About

Douglas SatterfieldMy name is Douglas Satterfield and I live with my wife Nancy in Southern New Jersey.  My experience in Senior Executive Leadership has been fascinating.  As I travel about, people ask me to discuss the topic and those many conversations have helped develop deeper friendships.  This blog is a capture of both those discussions and new leadership discoveries.

I am recently retired from the U.S. Army.  In my last “flag” position, I serve in a dual capacity as the Deputy Commanding General for a Theater Engineer Command composed of 12,000 Soldiers and civilians, and as the Chief of Staff Engineer for a U.S. Field Army.

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4 thoughts on “About

  1. Matt Young

    Mr. Satterfield,

    I recently read your post dated April 28, 2014 titled “Pre-WWII Americans: Flabby, Pacifist, Cynical”. Three quotes struck me and I was hoping that you might be able to direct me to primary sources for them.

    A Gallup poll in October 1940 found American youth as “a flabby, pacifistic, yellow, cynical, discouraged, and leftist lot.” – I have contacted Gallup directly about this report, but if you have access or a link to a copy, it would be highly appreciated.

    A social scientist at the time, said that “to make a soldier out of the average free American citizen is not unlike domesticating a very wild species of animal.” – Do you know which social scientist and did he publish or otherwise directly report this information?

    [Y]oung Americans were a “disappointing group, hardly capable of waging war effectively with a battle-hardened enemy.” – Again, this quote isn’t attributed to a source in your article, so I’m unable to corroborate the quote.
    Thank you for your attention to these questions and I look forward to your answers.

    Reply
    1. Douglas Satterfield

      Matt: The quotes all come from Army at Dawn: The War in North Africa by Rick Atkinson. I believe that they are from the first couple of chapters (my book was donated when I moved from Brooklyn, NY so I no longer have it to double check). I highly recommend Atkinson’s series of books on WWII as they are a good source on “how it was” both on the homefront and on the frontline of combat. Thanks.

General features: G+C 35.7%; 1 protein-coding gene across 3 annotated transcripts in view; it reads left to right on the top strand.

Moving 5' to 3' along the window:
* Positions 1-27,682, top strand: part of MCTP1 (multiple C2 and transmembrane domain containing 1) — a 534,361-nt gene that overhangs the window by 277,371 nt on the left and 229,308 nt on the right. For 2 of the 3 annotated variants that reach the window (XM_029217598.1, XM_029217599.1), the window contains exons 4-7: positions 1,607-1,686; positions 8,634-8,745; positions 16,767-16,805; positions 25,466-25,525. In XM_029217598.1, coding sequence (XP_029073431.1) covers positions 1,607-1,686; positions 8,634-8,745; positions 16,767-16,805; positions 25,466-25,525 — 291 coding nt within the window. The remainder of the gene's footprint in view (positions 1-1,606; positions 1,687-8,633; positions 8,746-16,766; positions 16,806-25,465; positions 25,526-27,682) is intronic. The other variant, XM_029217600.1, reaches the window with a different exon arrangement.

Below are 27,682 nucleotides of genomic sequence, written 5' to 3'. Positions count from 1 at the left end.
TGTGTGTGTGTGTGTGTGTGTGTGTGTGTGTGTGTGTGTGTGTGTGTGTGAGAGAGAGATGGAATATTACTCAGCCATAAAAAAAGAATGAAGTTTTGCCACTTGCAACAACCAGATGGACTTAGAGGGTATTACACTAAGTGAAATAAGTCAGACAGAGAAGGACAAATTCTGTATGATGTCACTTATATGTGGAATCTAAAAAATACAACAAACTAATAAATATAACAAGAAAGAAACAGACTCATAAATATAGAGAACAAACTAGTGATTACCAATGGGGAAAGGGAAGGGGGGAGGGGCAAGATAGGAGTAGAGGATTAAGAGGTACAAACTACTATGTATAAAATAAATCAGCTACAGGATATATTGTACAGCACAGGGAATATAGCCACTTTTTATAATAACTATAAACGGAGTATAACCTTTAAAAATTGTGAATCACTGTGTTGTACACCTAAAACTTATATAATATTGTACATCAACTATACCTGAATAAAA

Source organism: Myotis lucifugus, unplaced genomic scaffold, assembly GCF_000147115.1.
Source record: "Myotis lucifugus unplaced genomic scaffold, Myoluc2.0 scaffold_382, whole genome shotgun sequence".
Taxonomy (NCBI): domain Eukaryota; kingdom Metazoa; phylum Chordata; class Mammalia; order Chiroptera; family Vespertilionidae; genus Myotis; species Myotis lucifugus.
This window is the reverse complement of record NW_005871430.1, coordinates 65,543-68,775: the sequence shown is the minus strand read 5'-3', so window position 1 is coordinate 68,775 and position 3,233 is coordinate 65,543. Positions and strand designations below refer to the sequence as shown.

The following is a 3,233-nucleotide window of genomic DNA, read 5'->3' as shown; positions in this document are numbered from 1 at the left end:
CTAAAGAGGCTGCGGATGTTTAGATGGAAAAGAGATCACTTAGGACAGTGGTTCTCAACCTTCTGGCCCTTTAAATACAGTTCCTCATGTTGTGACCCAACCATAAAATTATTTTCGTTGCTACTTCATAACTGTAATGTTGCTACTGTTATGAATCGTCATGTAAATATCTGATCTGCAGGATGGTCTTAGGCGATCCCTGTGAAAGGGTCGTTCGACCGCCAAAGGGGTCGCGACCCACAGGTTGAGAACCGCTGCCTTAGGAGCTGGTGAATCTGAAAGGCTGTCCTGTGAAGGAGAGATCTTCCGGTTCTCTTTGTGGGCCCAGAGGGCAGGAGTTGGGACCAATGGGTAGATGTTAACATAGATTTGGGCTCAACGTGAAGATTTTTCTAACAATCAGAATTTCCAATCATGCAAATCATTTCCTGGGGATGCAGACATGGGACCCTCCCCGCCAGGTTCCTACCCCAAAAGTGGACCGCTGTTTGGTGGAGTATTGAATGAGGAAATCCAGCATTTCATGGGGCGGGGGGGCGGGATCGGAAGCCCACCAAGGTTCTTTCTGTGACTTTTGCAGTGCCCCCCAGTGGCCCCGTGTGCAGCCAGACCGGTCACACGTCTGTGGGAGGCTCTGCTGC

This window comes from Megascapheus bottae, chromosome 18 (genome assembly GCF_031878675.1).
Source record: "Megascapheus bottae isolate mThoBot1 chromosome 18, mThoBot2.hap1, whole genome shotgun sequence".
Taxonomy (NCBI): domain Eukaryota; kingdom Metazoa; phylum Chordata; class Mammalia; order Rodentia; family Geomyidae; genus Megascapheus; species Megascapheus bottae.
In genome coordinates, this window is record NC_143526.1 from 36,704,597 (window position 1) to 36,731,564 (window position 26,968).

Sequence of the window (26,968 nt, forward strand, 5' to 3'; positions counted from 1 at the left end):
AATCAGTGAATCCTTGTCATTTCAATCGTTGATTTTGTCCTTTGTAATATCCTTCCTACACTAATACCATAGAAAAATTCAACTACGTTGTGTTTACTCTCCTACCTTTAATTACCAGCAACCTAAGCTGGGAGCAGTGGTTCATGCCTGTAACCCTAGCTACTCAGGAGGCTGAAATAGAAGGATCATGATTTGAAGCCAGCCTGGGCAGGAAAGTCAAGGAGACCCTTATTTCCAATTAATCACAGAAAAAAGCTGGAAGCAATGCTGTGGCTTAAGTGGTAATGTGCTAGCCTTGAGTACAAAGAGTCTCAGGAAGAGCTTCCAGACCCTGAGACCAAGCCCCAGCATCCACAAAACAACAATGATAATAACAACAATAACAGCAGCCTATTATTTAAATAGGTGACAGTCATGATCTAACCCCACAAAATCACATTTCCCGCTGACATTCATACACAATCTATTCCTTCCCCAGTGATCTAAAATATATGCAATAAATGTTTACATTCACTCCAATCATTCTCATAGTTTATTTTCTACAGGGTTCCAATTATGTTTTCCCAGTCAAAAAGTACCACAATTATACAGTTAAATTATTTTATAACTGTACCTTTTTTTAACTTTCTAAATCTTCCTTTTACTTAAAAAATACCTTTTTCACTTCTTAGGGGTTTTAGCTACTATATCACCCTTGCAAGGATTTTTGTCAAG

Doug

      Reply
  2. Daniel

    Hello Mr Satterfield,

    my name is Daniel and I find your blogs very useful. Thank you for your publications and the insight.
    I myself formulated a few leadership guides regarding micromanagment, also on how different Squad structures support a micromanaging leader.
    Once I spoke to a former company sergeant about this subject and he verified to me that there is micromanagment even down
    to the individual and he himself was once a micromanaging fireteamleader.
    unfortunately most people that i meet with military background deny this and determine its existence at platoon level and above.
    My goal is to go deeper into this subject and to find evidence to improve my environment.
    My environment is a military simulation which is played on pc.

    My question to you is where I can find literature or which of those suggested ones are about the subject of factors of
    micromanagment within the platoon, squad and how squad structures resulted because of certain conclusions.

    I thank you for your attention.

    best regards

    Daniel

    Reply
    1. Douglas Satterfield

      Daniel:
      Micromanagement does, of course, occur in the military. It is a threat to good leadership and the vast majority of leaders I know are careful to avoid it. I know few who would deny its existence. Usually leaders improve with experience and good coaching/mentoring by more senior leaders. However, we should not deny that micromanagement in the military can occur at any level, not just at the platoon level. For example, the most egregious micromanagement event in my lifetime was U.S. President Johnson’s administration detailed management of the Vietnam War. I wish that I could point to specific literature on the subject but I’m unaware of any specific writings on the subject. I did a blog entry earlier this year on the topic … a good place to start: http://www.theleadermaker.com/leadership-micromanagement-and-the-military/
      Doug

      Reply

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